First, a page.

Brazil's "Donald Trump" Presidential Candidate Stabbed At Campaign Event

Brazil's far-right candidate for president Jair Bolsonaro was stabbed in the abdomen during a parade in the city Juiz de Fora Thursday. Bolsonaro’s son, Flavio tweeted that his father had been stabbed and suffered severe blood loss and arrived to the hospital "almost dead" but added that "his condition now seems stabilized. Please pray."

Numerous videos on social media showed Bolsonaro, who has promised to crack down on crime in Latin America's largest nation, being stabbed with a knife to the lower part of his stomach. At the moment of the attack, Bolsonaro was on the shoulders of a supporter, looking out at the crowd and giving a thumbs up with his left hand. According to Folha, Bolsonaro's liver - which was perforated by the stabbing - suffered a "grave injury."

After the attack, he is seen flinching and then goes out of view. Other videos show supporters carrying him to a car and hitting a man who was apparently the attacker. Brazilian media reported the "Brazilian Donald Trump" was undergoing urgent surgery at a local hospital.

Bolonsaro, who was caught by supporters as he fell, was quickly whisked away in an SUV, further video indicated. His son later said on Twitter that the wound was superficial and his father was doing fine.

A police spokesman confirmed that the alleged attacker – named as Adelio Bispo de Oliveira – was in custody after being badly beaten up by Bolsonaro supporters. The man was arrested in 2013 for another assault, police said.

Luis Boudens, president of the National Federation of Federal Police, told the AP that the assailant appeared to be deranged.

"Our agents there said the attacker was 'on a mission from God,'" Boudens said. "Their impression is that they were not dealing with a mentally stable person. He didn't expect to be arrested so quickly, agents reacted in seconds."

“The Minas Gerais police reacted rapidly. Uniformed officers who were there arrested the attacker,” said Major Flavio Santiago, a police spokesman.

Santiago said such attacks were rare in Brazil. “The candidates in this political process of getting close to their public, they have their security, police are there,” he said. “In Brazil we don’t have the culture of this type of attack, where someone can break through security and attack a candidate.”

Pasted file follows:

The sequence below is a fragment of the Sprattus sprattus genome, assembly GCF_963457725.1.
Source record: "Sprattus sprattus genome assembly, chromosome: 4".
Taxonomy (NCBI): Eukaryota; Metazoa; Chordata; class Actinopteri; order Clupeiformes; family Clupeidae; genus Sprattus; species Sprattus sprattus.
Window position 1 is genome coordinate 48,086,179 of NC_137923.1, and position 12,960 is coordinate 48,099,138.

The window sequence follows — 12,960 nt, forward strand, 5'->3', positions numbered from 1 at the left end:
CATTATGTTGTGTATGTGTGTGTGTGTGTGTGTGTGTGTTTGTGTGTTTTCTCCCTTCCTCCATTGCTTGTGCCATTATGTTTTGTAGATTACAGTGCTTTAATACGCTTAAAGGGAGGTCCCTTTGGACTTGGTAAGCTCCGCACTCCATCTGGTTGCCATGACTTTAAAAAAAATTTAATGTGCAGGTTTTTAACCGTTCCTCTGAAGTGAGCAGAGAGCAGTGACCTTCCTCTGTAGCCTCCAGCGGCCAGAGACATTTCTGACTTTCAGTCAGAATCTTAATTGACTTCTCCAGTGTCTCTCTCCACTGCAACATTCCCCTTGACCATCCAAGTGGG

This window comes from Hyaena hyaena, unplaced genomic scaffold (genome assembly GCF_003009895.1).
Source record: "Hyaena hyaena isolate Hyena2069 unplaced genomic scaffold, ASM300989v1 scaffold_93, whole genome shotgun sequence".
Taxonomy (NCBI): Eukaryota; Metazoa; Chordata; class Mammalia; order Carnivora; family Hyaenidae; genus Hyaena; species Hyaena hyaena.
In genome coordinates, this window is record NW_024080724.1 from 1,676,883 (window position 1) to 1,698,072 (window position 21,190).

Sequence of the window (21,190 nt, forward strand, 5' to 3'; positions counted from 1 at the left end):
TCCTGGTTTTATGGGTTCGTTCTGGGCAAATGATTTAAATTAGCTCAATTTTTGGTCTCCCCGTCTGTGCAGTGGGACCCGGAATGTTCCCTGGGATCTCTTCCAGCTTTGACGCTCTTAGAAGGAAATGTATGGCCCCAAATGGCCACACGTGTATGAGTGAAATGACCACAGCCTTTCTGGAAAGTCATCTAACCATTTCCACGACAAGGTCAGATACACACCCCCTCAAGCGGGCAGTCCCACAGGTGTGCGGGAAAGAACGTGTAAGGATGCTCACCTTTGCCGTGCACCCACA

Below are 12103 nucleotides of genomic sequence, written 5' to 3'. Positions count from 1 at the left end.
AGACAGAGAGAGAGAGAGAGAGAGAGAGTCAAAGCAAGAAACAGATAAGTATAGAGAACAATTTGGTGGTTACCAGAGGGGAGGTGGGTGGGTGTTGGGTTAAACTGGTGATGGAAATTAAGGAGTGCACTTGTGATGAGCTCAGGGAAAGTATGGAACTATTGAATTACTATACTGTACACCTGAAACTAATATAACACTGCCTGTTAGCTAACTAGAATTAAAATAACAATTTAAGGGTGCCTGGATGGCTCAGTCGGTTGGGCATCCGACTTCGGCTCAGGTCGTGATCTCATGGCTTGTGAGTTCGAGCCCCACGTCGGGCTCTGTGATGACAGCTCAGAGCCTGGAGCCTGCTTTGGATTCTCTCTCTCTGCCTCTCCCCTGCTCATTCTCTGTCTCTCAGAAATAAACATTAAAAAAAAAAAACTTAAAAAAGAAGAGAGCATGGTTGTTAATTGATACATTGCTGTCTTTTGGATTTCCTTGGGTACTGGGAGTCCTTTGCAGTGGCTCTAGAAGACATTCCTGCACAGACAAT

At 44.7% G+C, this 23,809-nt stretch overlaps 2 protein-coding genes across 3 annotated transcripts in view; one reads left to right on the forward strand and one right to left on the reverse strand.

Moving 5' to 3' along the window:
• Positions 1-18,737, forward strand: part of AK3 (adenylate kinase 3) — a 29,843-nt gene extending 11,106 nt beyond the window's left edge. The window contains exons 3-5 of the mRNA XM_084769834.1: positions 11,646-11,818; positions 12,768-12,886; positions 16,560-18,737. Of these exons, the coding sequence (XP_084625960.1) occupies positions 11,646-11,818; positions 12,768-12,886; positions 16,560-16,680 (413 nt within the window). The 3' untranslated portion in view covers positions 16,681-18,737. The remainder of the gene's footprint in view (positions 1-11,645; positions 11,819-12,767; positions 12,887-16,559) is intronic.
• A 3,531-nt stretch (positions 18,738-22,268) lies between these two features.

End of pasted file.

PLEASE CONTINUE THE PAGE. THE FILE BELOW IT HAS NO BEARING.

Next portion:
The incident comes after a tumultuous period in Brazilian history that saw a president impeached 2 years ago and the still popular former president Luiz Inacio Lula da Silva jailed and barred from running in the election. It is the most unpredictable election since Brazil’s return to democracy in 1985 with a highly splintered field of candidates.

Brazil’s President Michel Temer commented on the attack during an event in the nation’s capital, Brasilia, saying "the intolerance that there’s been in Brazilian society is unacceptable." Other presidential candidates were quick to condemn the attack.

Bolsonaro's political rivals were also quick to denounce the attack.

Fernando Haddad, who is likely to replace Lula as the Workers party presidential candidate, said the stabbing was a “shame” and a “horror”.

“The violence against the candidate Jair Bolsonaro is inadmissible and is a double attack: against his physical integrity and against democracy,” said Marina Silva, an environmentalist and centrist candidate.

But Dilma Rousseff, Lula’s successor, provoked some anger when she suggested that Bolsonaro’s extremist views could have provoked the attack.

“When you plant hate, you harvest thunderstorms,” she said in an interview with the Folha de S Paulo newspaper. During the Congress session that began Rousseff’s 2016 impeachment proceedings, Bolsonaro dedicated his vote in favour of her suspension to a notorious dictatorship-era torturer. Rousseff was a member of the armed resistance to military rule and was herself tortured.

Bolsonaro recently said that members of her Workers’ party should be shot.

A former army captain, Bolsonaro - similar to Trump - had made a name for himself with his unapologetic rejection of political correctness and willingness to court controversy. Statements about women, minorities and LGBT people have repelled some Brazilians, but attracted many others.

According to the latest Ibope poll, Bolsonaro had 22% of first-round vote intentions, more than 10% points ahead of his closest rivals. Former Environment Minister Marina Silva and left-wing candidate Ciro Gomes each have 12 percent while former governor of Sao Paulo, Geraldo Alckmin, has 9%. Fernando Haddad, the likely substitute for Luiz Inacio Lula da Silva, has 6%, although it remains unclear how much of Lula's vote, which was in the 30% range, would transfer over to Haddad now that Lula has been barred from running for president.

Following news of the stabbling, Brazil’s Ibovespa index extended on its gains in the afternoon, as traders assumed the candidate would be the recipient of a "sympathy vote.

"People will start to see Bolsonaro as a victim," said Luiz Roberto Monteiro, an analyst with Renascenca brokerage

Thiago de Aragao, from political consultancy Arko added that "some might interpret that if the ‘left’ did this, the chance of them losing increases considerably." However, he added that it’s too soon to point to correlation between stabbing and markets, and that if that proves true it shows "how the market is completely lost in their interpretation of the campaign."

Bolsonaro, once feared by investors because of comments against privatizations and private investments, has become the most viable option against the left. The incident "increases Bolsonaro’s election chances,” said Richard Back, head of Latin America political strategy at XP Investimentos, at a time the candidate was losing votes.